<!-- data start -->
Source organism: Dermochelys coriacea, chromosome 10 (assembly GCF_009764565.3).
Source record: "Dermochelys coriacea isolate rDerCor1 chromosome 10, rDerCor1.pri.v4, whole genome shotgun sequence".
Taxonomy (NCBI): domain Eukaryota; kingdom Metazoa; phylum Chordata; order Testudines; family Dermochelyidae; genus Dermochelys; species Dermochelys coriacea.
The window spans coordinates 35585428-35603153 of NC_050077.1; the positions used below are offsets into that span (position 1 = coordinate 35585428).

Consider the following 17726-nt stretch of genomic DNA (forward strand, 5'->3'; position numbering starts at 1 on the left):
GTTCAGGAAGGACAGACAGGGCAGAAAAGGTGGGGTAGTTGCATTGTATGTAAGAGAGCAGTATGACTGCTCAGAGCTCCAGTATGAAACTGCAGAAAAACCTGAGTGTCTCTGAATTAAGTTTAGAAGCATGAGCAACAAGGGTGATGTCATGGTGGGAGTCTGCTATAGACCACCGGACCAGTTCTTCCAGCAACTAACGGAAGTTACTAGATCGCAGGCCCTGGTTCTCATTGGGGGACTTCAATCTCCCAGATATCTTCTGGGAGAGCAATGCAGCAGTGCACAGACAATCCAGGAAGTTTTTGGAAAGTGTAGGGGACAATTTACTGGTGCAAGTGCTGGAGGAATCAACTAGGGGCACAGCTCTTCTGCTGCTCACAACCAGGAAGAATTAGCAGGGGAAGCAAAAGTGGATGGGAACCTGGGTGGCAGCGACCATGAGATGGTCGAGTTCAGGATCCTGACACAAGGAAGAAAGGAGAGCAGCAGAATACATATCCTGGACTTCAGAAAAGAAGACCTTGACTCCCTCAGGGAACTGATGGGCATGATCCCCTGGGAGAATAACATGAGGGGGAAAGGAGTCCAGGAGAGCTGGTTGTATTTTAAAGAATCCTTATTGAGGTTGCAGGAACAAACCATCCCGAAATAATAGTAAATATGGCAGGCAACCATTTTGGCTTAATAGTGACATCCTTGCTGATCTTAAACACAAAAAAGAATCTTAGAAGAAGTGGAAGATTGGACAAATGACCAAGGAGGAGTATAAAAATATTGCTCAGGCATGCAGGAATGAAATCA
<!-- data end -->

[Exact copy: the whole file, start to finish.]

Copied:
Source organism: Dermochelys coriacea, chromosome 10 (assembly GCF_009764565.3).
Source record: "Dermochelys coriacea isolate rDerCor1 chromosome 10, rDerCor1.pri.v4, whole genome shotgun sequence".
Taxonomy (NCBI): domain Eukaryota; kingdom Metazoa; phylum Chordata; order Testudines; family Dermochelyidae; genus Dermochelys; species Dermochelys coriacea.
The window spans coordinates 35585428-35603153 of NC_050077.1; the positions used below are offsets into that span (position 1 = coordinate 35585428).

Consider the following 17726-nt stretch of genomic DNA (forward strand, 5'->3'; position numbering starts at 1 on the left):
GTTCAGGAAGGACAGACAGGGCAGAAAAGGTGGGGTAGTTGCATTGTATGTAAGAGAGCAGTATGACTGCTCAGAGCTCCAGTATGAAACTGCAGAAAAACCTGAGTGTCTCTGAATTAAGTTTAGAAGCATGAGCAACAAGGGTGATGTCATGGTGGGAGTCTGCTATAGACCACCGGACCAGTTCTTCCAGCAACTAACGGAAGTTACTAGATCGCAGGCCCTGGTTCTCATTGGGGGACTTCAATCTCCCAGATATCTTCTGGGAGAGCAATGCAGCAGTGCACAGACAATCCAGGAAGTTTTTGGAAAGTGTAGGGGACAATTTACTGGTGCAAGTGCTGGAGGAATCAACTAGGGGCACAGCTCTTCTGCTGCTCACAACCAGGAAGAATTAGCAGGGGAAGCAAAAGTGGATGGGAACCTGGGTGGCAGCGACCATGAGATGGTCGAGTTCAGGATCCTGACACAAGGAAGAAAGGAGAGCAGCAGAATACATATCCTGGACTTCAGAAAAGAAGACCTTGACTCCCTCAGGGAACTGATGGGCATGATCCCCTGGGAGAATAACATGAGGGGGAAAGGAGTCCAGGAGAGCTGGTTGTATTTTAAAGAATCCTTATTGAGGTTGCAGGAACAAACCATCCCGAAATAATAGTAAATATGGCAGGCAACCATTTTGGCTTAATAGTGACATCCTTGCTGATCTTAAACACAAAAAAGAATCTTAGAAGAAGTGGAAGATTGGACAAATGACCAAGGAGGAGTATAAAAATATTGCTCAGGCATGCAGGAATGAAATCA